In this case, however— “Why didn’t you say something when we got word about this?”
The boat crested, and she made an awkward movement on the wooden seat. He switched his mic to his right hand and reached out to grab her leg, steadying her.
“Good cause,” she managed. She was staring at his fingers on her knee; he immediately removed his hand. “And I took a tablet. It just isn’t working.”
The water moved them in a rocking movement that made even him feel a bit nauseous; Sabrina put her hand over her mouth. She looked miserable—and understandably horrified, considering where they were if she did get sick.
“Can I try something on your arm?” he asked abruptly, and she frowned.
“I interviewed an acupuncturist once. She said you can naturally ward off motion sickness if you apply pressure to a certain point on the wrist. It could be bullshit.”
Sabrina made a sceptical sound, but they had another close-up and more commentary coming any minute.
She flicked a look into his face, and moved her arm fractionally in his direction.
Keeping the movement subtle, his attention seemingly fixed on the finish line in the distance, Nick pressed his thumb under the heel of her palm, and rubbed a slow circle over her pulse.
Reflexively, her hand gave a tiny jolt against his leg.
“Is it helping?”
“Um. Maybe. A bit. Thanks.” She sounded strained.
One side of the rowers suddenly got completely out of sync with the other and the boat took a sharp turn. This wasn’t the serious business of the annual Boat Race. The kids were hamming it up for the cameras. Caught off guard, Sabrina jostled into him, and her hand slipped down, sliding against his. On pure instinct, their fingers linked.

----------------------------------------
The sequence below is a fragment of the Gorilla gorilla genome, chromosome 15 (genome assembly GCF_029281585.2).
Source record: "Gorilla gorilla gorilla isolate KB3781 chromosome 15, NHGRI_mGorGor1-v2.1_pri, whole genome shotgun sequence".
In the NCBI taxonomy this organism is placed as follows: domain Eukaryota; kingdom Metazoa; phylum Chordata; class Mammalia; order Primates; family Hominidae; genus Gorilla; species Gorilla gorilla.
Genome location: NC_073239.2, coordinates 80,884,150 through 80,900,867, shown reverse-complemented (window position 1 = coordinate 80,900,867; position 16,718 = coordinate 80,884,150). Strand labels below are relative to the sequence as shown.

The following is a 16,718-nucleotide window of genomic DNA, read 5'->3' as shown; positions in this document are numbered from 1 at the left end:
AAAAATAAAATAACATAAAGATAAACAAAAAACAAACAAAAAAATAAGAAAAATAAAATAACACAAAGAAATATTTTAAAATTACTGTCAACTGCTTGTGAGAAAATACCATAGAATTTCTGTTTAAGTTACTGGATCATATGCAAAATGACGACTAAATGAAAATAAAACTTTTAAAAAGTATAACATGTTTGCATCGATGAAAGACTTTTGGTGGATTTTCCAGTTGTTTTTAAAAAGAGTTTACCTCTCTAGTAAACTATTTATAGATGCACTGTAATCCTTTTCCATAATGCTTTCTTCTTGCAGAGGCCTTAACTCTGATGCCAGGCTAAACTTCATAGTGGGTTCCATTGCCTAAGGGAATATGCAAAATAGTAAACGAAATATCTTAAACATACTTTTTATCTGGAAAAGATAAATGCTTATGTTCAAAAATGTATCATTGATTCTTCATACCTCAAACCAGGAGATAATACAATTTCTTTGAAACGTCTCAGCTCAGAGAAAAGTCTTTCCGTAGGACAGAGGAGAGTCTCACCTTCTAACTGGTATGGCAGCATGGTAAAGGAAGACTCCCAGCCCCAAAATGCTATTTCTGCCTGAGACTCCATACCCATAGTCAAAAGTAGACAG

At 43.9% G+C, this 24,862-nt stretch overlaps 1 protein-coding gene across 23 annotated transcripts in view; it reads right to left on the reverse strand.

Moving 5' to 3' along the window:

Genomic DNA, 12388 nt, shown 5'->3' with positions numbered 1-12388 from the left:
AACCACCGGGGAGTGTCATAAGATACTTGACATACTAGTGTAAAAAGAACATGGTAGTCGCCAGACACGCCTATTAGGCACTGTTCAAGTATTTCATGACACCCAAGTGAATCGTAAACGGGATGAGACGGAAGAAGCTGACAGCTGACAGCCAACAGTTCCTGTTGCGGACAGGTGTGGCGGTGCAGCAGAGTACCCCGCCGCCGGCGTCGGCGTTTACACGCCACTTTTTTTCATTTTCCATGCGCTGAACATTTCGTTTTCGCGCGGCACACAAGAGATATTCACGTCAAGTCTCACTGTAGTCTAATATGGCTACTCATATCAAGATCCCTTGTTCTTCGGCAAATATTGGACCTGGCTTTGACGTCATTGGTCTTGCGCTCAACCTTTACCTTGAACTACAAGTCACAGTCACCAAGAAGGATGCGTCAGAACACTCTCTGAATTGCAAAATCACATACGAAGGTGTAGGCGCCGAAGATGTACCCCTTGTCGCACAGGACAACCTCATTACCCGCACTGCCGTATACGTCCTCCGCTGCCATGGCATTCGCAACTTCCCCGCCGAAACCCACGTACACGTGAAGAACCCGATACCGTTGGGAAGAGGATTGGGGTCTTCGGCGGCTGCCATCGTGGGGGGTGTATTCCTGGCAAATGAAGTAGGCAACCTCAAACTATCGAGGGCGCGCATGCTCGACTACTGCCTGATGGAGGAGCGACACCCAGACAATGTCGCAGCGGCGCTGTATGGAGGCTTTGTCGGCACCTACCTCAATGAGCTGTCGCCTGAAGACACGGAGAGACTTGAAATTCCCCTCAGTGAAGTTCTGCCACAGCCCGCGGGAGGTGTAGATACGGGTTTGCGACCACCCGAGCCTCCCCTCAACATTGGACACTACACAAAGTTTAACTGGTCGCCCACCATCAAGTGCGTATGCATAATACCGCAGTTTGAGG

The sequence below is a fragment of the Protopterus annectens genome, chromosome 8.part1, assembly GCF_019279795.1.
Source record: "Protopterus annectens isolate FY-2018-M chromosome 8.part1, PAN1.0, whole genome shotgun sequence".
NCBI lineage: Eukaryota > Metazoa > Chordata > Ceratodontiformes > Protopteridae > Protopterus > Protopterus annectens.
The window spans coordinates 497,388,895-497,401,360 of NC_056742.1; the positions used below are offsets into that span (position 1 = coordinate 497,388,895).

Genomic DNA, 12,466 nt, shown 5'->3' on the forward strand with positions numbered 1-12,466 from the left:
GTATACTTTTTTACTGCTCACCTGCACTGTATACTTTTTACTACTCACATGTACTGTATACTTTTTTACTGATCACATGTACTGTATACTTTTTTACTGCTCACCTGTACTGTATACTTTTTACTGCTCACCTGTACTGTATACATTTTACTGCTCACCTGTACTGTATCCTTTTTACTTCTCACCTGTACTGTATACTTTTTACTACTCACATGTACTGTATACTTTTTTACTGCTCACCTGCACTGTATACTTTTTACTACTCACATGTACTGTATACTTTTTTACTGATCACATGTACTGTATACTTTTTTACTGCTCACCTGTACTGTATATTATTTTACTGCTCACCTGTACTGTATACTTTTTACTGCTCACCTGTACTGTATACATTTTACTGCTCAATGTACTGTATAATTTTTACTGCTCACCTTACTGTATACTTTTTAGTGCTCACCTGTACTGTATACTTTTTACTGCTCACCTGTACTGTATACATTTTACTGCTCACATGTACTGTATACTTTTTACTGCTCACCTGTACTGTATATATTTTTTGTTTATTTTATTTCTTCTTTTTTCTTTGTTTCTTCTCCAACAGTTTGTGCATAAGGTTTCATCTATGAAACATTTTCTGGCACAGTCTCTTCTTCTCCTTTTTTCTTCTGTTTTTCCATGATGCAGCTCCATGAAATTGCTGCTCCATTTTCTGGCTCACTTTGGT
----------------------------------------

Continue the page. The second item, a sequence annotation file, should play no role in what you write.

Two seconds later, with the coxswain ordering everyone back into formation, they were back on a straight route, gliding across the water, and he and Sabrina were holding hands. For a frozen moment, Sabrina stared at their entwined fingers, before she lifted her gaze to his face.
They simultaneously remembered that they were sitting in front of a live camera, just as the wind caught at a student’s lightweight novelty hat. Sabrina was already in the process of jolting away from Nick when the cardboard Viking horns smacked right into her cheek, almost getting her in the eye. She stumbled back and up, promptly caught her shoe on something, and tripped sideways towards the edge of the boat.
Nick lunged forward to grab her arm.
And, with quite a lot of momentum behind them, they both fell into the Thames.
About the Author:
Lucy Parker lives in the gorgeous Central Otago region of New Zealand, where she feels lucky every day to look out at mountains, lakes and vineyards. She has a degree in Art History, loves museums and galleries, and doodles unrecognisable flowers when she has writer’s block.
Her interest in romantic fiction began with a pre-teen viewing of Jane Austen’s Pride and Prejudice (Firth-style), which prompted her to read the book as well, and the rest was history.